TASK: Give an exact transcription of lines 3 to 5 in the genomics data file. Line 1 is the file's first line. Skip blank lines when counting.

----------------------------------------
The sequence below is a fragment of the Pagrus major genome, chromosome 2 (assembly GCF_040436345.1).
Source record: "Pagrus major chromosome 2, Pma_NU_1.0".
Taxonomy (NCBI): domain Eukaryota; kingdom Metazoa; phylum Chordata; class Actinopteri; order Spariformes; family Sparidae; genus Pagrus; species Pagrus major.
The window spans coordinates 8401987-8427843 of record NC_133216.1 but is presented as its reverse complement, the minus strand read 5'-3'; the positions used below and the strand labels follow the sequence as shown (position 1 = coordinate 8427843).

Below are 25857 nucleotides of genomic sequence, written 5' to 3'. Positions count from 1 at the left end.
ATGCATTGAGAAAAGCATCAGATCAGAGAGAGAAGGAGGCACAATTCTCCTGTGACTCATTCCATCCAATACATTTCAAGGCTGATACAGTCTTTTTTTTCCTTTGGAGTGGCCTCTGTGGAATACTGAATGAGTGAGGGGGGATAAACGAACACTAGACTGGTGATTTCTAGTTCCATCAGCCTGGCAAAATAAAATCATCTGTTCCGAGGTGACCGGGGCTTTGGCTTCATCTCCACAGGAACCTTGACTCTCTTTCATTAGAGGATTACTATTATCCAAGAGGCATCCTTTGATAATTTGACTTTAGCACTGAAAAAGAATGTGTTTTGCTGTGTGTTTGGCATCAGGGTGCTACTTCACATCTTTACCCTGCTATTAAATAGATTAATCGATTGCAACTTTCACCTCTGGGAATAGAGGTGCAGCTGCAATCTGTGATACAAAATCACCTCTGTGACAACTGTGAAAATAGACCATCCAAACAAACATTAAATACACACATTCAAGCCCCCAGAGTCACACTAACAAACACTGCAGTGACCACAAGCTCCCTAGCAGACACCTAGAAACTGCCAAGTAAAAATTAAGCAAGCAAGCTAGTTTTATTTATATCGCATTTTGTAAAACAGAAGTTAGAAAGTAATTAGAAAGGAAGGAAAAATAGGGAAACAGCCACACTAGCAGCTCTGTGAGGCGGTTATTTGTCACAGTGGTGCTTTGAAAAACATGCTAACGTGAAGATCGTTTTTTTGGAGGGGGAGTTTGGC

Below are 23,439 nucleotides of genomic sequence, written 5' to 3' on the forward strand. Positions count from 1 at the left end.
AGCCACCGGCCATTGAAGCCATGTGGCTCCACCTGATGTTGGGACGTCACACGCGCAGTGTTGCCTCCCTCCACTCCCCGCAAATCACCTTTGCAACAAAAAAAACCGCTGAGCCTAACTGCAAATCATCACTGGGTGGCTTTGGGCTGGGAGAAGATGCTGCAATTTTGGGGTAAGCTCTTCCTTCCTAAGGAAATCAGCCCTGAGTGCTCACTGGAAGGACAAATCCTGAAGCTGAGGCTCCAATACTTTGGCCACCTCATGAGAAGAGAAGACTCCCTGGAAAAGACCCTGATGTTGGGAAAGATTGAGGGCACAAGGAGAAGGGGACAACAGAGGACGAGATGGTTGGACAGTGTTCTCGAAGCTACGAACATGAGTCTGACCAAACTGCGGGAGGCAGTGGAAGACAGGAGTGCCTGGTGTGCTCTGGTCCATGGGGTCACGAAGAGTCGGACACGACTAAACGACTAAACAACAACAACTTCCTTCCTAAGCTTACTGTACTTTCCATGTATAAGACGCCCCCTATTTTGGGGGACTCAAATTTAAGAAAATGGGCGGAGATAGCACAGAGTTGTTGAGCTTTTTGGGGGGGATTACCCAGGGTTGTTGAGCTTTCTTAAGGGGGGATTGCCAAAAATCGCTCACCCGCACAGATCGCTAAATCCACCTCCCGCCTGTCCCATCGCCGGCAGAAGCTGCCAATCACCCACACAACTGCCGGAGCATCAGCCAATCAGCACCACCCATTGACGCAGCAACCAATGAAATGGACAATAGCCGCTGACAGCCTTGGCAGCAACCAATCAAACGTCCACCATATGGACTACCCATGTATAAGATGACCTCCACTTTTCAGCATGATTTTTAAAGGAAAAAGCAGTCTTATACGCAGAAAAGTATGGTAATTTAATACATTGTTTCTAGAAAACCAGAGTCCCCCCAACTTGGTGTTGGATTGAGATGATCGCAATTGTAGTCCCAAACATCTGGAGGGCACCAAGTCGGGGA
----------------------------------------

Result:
Taxonomy (NCBI): domain Eukaryota; kingdom Metazoa; phylum Chordata; class Actinopteri; order Spariformes; family Sparidae; genus Pagrus; species Pagrus major.
The window spans coordinates 8401987-8427843 of record NC_133216.1 but is presented as its reverse complement, the minus strand read 5'-3'; the positions used below and the strand labels follow the sequence as shown (position 1 = coordinate 8427843).

Below are 25857 nucleotides of genomic sequence, written 5' to 3'. Positions count from 1 at the left end.